Tuesday, was another short day at work; then back to continue supporting the shelters and volunteers. Rinse and repeat. It’s all a blur. What did she do on this day or that day? Fragments come and go. “Yes, on this day we did, no wait – that was the day before.” “Thurs. was Halloween, so on Wed. I know I relieved another volunteer who had been going almost 24 hours already.”  She said her co-worker was going to drive candy for the kids to enjoy at the shelters in Santa Rosa and Petaluma. She volunteered to take over that task so the other volunteer could grab a well-deserved nap. Oh, while she was at it, she picked up more order forms for supply requests and took them back to the headquarters.

On Thurs. she could stand down. The worst was over. After work she could go home, enjoy some family time, decompress. During the week, her house was a gathering spot for family and friends who lost power, needed comfort and company, even if she wasn’t there because her husband and family were. Which brought up the subject of how do you do it? You can do it she said because “you’ve prepared yourself and have a plan.” Your family knows what to do, where to meet, in case they have to evacuate too. That way “you don’t bring your worries and aren’t focused on your needs but on the needs of those you’re there to help.” Now the anxiety shifts from what needs to be done for others to how she’s going to get the house cleaned and ready for a Sun. social event. Or in other words – back to normal. 

Her duties included registering evacuees and assessing their needs as they came to the shelter. Making sure they had a comfort kit. Providing information about the facilities, mealtimes, sharing fire updates, helping to do intake for other event-based volunteers. For example, one young 20-year-old wanted to help. Event based volunteers are often limited in assignments because they haven’t been vetted, their skills are unknown, no background check completed. So, it can be a challenge matching their eagerness to a meaningful contribution. In this case, the young man was asked to go around the shelter, collect the partially consume plastic bottles of water and properly dispose of them. Doing so was about safety and hygiene as well as cleanliness. He was later seen with a broom in hand sweeping the floor, happily contributing to the effort to make this shelter safe and comfortable for the evacuees.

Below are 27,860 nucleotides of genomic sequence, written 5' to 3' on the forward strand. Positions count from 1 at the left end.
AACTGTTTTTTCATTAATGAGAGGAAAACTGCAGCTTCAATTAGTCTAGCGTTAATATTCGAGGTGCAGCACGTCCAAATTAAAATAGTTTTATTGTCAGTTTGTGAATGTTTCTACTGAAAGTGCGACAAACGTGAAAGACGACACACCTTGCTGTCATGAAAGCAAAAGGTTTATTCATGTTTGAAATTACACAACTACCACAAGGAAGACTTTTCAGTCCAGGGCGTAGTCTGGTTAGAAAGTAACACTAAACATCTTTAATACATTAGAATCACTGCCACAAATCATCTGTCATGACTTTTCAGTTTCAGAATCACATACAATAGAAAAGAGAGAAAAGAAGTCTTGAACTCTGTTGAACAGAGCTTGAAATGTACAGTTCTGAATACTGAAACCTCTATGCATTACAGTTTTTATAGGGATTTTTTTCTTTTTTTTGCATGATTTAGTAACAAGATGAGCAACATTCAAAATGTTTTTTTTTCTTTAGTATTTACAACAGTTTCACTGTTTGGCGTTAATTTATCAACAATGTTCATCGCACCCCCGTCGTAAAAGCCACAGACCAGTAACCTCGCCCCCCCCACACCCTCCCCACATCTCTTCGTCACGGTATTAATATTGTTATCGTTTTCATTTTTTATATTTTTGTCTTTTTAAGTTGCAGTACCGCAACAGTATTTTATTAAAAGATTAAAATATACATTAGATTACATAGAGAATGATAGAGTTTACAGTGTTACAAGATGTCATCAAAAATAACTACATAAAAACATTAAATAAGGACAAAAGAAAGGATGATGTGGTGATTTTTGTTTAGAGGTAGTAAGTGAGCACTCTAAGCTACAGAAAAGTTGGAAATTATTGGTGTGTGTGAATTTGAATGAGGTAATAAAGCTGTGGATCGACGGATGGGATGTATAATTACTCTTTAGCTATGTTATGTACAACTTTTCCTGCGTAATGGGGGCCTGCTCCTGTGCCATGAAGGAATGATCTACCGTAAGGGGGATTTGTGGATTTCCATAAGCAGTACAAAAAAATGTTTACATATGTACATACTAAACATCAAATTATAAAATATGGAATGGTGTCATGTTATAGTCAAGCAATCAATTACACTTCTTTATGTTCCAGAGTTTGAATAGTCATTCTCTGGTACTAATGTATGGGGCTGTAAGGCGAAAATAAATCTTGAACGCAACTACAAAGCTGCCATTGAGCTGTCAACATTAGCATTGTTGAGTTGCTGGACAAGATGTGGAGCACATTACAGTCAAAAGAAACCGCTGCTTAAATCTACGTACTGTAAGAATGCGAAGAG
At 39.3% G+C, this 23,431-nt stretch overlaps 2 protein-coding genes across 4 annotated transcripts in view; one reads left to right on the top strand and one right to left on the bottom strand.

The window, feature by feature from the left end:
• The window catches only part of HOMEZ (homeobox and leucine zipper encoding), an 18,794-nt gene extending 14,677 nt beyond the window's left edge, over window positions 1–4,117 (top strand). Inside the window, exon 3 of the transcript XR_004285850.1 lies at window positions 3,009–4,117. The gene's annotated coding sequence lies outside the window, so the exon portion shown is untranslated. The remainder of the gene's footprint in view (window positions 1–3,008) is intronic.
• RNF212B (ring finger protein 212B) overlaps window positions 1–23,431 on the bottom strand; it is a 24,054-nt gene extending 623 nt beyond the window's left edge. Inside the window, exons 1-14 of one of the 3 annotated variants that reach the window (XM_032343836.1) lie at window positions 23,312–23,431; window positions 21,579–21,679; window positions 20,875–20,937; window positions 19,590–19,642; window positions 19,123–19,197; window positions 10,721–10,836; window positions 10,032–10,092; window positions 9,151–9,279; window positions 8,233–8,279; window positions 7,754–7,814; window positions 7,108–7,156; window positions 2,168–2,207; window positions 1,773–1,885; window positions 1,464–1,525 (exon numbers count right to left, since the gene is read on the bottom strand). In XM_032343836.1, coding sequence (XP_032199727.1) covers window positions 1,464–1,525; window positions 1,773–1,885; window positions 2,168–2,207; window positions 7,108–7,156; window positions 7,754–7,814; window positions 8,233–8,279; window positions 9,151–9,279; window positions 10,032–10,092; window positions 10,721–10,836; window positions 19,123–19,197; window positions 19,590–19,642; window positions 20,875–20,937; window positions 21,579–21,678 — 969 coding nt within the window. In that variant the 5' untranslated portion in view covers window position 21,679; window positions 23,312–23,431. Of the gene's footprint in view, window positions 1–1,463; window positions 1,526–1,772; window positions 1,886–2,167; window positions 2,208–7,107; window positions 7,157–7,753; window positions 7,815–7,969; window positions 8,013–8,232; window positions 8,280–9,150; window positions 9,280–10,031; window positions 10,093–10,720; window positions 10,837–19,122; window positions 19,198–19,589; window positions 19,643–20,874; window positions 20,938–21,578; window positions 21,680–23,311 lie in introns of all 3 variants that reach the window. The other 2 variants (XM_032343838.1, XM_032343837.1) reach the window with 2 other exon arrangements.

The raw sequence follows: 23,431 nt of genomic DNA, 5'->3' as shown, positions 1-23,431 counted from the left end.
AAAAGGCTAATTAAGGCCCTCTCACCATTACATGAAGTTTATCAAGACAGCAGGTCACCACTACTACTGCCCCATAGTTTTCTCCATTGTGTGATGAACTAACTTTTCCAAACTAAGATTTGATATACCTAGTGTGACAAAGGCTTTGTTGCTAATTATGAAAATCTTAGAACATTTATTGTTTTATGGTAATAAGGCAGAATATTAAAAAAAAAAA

The shift was officially over at 7 p.m. but there was always more to do. So, she actually didn’t depart until almost two hours later. If she didn’t have to work the next day, it’s likely it would have been even later.  She lives in a section of Rohnert Park that had power, so she was able to go home, take a shower and get some sleep. On Mon., she went to the office which was still open but operating with short staff as other employees had been evacuated over the weekend. She was able to leave work a couple of hours early and go back on duty. This time she was at the headquarters which had been relocated once more and was now located at the Church of Jesus Christ of Latter-Day Saints in Petaluma, Ca. on Webster St.